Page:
According to the Wall Street Journal, the price tag on the settlement is currently sitting around $7 billion, which is a compromise between the $10 billion the government wanted Citi to pay and the $4 billion figure the bank had been scribbling on its napkin and sliding across the table.
It’s a huge turnaround from only a few weeks ago, when it looked like a deal would not be reached and the dispute would end up being resolved in court.
Citi believes that its bad behavior was nowhere near that of fellow big bank Chase, who reached a massive $13 billion settlement with the DOJ in 2013 over similar allegations. But the DOJ argued that while Citi might have only sold about one-fifth the number of worthless mortgage-backed securities as Chase, the ones sold by Citi performed worse.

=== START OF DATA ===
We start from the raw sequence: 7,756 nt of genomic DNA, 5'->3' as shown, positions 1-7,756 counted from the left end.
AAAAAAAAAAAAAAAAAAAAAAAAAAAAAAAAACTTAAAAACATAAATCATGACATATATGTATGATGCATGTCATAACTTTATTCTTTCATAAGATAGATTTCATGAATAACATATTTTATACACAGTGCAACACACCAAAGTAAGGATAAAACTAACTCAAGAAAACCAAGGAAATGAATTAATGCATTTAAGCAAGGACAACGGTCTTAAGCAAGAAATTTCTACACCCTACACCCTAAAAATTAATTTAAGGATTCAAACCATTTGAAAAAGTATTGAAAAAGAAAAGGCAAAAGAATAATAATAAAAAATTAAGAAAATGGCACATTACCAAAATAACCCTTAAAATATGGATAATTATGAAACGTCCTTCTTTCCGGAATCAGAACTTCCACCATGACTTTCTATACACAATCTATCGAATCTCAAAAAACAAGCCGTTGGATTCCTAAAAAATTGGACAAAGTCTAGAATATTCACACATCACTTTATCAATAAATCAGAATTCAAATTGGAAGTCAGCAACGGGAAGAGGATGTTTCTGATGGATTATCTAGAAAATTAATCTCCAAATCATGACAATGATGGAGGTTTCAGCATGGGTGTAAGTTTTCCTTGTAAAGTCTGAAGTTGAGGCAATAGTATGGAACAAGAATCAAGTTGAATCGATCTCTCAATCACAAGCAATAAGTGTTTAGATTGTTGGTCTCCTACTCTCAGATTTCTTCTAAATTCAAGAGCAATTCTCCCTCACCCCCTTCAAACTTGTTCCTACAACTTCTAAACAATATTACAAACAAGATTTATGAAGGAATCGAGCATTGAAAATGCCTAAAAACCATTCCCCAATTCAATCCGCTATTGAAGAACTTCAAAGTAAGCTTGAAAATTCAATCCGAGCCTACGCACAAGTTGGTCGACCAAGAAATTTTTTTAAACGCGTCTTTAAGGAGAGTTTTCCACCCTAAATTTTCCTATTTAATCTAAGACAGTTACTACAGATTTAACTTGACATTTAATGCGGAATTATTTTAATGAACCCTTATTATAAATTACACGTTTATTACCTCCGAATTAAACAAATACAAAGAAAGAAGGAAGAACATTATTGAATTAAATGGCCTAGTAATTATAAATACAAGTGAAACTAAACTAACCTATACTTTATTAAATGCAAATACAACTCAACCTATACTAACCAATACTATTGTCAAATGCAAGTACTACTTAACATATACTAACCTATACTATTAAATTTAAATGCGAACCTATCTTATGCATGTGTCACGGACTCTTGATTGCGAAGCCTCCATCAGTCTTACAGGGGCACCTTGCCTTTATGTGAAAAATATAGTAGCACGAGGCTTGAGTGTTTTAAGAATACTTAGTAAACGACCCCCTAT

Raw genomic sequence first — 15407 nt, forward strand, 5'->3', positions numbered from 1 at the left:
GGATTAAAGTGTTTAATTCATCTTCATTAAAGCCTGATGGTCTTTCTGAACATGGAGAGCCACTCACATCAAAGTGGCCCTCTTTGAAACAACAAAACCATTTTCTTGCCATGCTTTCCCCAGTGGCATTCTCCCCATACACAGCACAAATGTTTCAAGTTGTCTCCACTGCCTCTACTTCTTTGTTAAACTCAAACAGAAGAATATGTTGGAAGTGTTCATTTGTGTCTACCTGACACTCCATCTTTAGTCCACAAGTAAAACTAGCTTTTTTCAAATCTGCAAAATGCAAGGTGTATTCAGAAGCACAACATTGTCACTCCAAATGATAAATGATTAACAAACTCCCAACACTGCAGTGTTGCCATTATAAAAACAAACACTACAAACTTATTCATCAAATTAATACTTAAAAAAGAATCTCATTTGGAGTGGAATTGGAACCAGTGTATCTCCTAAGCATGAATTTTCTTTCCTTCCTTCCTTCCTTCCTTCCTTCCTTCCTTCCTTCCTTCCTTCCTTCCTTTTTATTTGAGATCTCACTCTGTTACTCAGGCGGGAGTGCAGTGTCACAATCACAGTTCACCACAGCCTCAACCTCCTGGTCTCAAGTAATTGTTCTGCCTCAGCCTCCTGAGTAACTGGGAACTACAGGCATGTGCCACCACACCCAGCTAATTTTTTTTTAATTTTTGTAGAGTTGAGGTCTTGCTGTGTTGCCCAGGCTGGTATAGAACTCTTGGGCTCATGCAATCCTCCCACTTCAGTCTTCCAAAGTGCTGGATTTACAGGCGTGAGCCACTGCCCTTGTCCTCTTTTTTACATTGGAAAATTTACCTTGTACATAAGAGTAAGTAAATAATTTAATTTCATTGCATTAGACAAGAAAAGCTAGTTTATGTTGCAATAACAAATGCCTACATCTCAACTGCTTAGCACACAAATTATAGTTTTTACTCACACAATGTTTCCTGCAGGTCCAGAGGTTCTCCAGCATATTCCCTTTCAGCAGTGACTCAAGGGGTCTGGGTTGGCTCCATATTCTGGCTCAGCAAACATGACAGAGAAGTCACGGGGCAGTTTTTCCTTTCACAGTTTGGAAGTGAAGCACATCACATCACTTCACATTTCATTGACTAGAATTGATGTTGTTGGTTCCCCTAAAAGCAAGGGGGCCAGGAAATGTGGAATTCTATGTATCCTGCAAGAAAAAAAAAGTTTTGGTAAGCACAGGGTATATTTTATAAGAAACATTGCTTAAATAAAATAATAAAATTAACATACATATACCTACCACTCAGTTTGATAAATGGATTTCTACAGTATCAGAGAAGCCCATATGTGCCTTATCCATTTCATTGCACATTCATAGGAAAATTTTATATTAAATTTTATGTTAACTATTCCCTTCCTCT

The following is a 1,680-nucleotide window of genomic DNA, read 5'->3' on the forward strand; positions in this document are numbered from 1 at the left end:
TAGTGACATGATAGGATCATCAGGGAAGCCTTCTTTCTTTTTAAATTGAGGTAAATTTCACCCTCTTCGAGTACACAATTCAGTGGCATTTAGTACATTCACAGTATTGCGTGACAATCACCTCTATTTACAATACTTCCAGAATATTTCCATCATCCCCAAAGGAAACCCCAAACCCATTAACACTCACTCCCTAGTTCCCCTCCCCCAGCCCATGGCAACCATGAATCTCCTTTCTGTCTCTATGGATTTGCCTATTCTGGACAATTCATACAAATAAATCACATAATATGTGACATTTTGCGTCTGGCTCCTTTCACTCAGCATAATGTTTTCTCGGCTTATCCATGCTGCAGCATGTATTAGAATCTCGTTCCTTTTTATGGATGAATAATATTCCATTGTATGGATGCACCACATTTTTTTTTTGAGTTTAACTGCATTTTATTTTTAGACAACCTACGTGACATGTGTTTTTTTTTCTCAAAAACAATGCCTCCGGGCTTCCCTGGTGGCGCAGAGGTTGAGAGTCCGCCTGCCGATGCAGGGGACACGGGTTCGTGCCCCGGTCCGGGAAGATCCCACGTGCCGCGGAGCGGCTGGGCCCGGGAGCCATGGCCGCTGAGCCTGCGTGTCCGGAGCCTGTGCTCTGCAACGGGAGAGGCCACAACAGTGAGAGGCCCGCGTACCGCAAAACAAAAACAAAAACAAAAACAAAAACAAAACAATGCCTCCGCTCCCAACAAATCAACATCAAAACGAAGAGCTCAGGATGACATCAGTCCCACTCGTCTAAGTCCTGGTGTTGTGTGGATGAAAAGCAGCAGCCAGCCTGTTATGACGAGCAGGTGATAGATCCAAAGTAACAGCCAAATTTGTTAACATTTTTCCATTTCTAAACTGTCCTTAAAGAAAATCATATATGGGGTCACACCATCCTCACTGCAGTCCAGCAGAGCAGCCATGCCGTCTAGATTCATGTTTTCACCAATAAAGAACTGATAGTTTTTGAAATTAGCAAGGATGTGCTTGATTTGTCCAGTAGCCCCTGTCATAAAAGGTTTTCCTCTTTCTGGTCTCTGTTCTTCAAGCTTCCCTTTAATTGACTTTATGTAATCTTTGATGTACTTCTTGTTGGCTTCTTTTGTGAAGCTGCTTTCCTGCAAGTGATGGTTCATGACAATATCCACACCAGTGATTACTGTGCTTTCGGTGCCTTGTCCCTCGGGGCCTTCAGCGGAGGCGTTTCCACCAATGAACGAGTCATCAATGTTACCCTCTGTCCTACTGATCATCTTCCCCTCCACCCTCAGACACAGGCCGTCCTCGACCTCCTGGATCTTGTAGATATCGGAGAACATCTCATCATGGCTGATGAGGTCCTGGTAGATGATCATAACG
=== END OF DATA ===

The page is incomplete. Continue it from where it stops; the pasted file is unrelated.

Like other settlements in recent years, some of the $7 billion in the Citi deal would be in the form of relief to borrowers, most likely through mortgage reductions and modifications.